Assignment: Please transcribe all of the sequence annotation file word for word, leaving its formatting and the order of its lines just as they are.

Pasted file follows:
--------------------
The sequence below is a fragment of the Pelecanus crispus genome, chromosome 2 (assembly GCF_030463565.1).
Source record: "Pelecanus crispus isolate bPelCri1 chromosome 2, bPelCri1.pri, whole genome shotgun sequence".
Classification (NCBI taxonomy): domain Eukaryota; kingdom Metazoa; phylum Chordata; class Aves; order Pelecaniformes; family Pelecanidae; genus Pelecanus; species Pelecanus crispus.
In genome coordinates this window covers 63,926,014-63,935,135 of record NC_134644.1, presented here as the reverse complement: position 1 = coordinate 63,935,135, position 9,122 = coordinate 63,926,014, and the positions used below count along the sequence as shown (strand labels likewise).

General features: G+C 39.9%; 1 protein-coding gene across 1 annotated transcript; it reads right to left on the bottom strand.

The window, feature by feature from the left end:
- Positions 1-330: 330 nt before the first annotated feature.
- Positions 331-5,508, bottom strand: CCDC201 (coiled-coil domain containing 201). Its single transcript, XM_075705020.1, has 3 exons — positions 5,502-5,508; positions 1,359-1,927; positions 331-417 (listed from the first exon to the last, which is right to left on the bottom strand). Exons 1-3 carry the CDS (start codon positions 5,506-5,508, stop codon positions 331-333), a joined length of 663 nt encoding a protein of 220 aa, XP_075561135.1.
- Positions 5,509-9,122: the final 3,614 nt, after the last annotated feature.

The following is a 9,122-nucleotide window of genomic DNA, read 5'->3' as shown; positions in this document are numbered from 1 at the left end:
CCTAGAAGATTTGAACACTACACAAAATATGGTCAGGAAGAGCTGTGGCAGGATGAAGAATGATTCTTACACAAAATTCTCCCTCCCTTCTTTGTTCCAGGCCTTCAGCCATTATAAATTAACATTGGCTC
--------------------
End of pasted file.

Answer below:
The sequence below is a fragment of the Pelecanus crispus genome, chromosome 2 (assembly GCF_030463565.1).
Source record: "Pelecanus crispus isolate bPelCri1 chromosome 2, bPelCri1.pri, whole genome shotgun sequence".
Classification (NCBI taxonomy): domain Eukaryota; kingdom Metazoa; phylum Chordata; class Aves; order Pelecaniformes; family Pelecanidae; genus Pelecanus; species Pelecanus crispus.
In genome coordinates this window covers 63,926,014-63,935,135 of record NC_134644.1, presented here as the reverse complement: position 1 = coordinate 63,935,135, position 9,122 = coordinate 63,926,014, and the positions used below count along the sequence as shown (strand labels likewise).

General features: G+C 39.9%; 1 protein-coding gene across 1 annotated transcript; it reads right to left on the bottom strand.

The window, feature by feature from the left end:
- Positions 1-330: 330 nt before the first annotated feature.
- Positions 331-5,508, bottom strand: CCDC201 (coiled-coil domain containing 201). Its single transcript, XM_075705020.1, has 3 exons — positions 5,502-5,508; positions 1,359-1,927; positions 331-417 (listed from the first exon to the last, which is right to left on the bottom strand). Exons 1-3 carry the CDS (start codon positions 5,506-5,508, stop codon positions 331-333), a joined length of 663 nt encoding a protein of 220 aa, XP_075561135.1.
- Positions 5,509-9,122: the final 3,614 nt, after the last annotated feature.

The following is a 9,122-nucleotide window of genomic DNA, read 5'->3' as shown; positions in this document are numbered from 1 at the left end:
CCTAGAAGATTTGAACACTACACAAAATATGGTCAGGAAGAGCTGTGGCAGGATGAAGAATGATTCTTACACAAAATTCTCCCTCCCTTCTTTGTTCCAGGCCTTCAGCCATTATAAATTAACATTGGCTC